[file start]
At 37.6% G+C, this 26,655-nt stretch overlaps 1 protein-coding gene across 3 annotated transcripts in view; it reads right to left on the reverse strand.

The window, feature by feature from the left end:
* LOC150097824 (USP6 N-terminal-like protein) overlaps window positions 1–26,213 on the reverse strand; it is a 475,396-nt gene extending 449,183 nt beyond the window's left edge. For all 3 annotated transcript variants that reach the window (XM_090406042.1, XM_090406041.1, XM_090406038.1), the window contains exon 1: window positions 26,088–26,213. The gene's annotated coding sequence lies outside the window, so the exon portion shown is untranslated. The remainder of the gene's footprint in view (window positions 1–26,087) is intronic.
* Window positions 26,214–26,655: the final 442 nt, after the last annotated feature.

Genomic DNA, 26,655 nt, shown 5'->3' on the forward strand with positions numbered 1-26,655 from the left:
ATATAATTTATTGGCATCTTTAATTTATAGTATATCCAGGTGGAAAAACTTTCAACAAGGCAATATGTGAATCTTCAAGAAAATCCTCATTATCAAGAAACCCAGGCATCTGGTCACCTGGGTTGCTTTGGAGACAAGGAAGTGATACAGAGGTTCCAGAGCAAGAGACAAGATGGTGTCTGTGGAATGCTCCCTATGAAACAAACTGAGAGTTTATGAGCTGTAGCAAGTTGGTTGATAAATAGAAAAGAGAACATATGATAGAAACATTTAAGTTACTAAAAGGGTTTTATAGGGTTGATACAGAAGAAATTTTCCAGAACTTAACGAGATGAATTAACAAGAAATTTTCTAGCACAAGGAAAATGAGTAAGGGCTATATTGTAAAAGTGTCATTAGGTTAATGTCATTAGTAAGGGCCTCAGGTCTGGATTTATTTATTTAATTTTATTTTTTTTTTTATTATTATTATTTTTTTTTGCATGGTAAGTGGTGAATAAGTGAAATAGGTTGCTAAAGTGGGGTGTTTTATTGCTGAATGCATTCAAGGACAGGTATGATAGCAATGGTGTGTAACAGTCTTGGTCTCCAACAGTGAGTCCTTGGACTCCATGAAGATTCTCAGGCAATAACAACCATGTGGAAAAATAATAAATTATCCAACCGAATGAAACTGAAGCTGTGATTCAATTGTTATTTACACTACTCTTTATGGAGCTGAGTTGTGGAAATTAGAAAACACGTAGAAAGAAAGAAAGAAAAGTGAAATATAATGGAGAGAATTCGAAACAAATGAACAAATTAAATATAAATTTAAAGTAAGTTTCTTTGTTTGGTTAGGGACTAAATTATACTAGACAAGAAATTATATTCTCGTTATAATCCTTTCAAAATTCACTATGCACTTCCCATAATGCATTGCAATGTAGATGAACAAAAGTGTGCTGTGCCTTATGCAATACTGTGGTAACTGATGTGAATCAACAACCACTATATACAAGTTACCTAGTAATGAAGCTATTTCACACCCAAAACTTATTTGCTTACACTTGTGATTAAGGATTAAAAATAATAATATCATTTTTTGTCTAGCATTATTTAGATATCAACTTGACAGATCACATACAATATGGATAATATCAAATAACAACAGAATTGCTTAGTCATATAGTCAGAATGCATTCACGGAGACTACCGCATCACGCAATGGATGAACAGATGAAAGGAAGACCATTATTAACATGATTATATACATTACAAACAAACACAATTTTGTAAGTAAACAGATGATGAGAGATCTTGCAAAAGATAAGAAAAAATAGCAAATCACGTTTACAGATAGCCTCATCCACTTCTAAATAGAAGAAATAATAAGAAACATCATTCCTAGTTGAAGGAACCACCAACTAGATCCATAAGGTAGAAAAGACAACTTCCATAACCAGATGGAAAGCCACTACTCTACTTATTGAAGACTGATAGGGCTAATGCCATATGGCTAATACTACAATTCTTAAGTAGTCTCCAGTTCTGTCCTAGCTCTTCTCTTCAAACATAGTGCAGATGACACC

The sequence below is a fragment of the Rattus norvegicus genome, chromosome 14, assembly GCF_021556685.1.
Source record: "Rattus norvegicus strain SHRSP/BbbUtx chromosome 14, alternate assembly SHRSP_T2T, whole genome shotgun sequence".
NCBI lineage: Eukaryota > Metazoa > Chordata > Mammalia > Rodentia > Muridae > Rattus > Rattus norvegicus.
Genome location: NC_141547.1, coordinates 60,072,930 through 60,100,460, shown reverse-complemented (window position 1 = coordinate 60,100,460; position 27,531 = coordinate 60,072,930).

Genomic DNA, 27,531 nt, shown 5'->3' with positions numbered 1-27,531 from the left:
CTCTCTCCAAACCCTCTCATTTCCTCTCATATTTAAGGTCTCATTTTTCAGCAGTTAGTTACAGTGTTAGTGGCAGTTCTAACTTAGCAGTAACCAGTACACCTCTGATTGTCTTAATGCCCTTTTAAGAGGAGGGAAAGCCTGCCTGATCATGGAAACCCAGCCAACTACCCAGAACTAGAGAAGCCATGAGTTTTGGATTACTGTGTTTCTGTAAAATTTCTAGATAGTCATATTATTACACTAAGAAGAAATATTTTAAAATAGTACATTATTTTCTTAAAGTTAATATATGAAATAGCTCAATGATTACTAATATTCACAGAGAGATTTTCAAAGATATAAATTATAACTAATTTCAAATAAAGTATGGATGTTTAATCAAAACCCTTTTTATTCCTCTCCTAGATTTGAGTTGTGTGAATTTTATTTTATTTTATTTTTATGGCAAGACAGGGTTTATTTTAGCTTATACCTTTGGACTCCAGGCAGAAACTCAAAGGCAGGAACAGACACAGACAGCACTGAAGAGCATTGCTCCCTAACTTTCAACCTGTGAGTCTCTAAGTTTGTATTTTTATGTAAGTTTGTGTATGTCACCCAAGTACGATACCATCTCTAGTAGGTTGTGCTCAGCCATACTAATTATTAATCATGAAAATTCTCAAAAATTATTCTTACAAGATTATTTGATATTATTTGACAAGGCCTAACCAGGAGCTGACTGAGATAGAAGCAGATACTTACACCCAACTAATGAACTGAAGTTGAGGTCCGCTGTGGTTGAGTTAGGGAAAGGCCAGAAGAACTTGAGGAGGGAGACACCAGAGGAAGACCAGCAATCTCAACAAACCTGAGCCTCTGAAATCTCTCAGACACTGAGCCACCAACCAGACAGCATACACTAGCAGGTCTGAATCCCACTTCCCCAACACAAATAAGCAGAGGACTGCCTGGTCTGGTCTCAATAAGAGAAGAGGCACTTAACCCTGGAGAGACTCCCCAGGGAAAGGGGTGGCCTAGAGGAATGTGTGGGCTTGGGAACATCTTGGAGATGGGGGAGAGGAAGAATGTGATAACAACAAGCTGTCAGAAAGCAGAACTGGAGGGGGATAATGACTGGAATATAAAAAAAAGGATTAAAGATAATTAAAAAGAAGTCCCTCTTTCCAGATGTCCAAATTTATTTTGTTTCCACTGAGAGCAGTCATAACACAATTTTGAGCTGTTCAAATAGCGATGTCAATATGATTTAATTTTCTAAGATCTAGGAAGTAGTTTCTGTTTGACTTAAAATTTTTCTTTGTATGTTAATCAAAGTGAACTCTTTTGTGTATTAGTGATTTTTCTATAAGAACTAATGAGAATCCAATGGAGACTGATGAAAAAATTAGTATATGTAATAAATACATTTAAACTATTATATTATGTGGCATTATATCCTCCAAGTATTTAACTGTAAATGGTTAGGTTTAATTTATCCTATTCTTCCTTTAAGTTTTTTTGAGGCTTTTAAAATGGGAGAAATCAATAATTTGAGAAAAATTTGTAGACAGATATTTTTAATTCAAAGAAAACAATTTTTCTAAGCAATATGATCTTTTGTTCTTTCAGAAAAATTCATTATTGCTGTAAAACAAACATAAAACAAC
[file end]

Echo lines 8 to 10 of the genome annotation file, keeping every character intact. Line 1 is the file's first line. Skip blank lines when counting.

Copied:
Source record: "Rattus norvegicus strain SHRSP/BbbUtx chromosome 14, alternate assembly SHRSP_T2T, whole genome shotgun sequence".
NCBI lineage: Eukaryota > Metazoa > Chordata > Mammalia > Rodentia > Muridae > Rattus > Rattus norvegicus.
Genome location: NC_141547.1, coordinates 60,072,930 through 60,100,460, shown reverse-complemented (window position 1 = coordinate 60,100,460; position 27,531 = coordinate 60,072,930).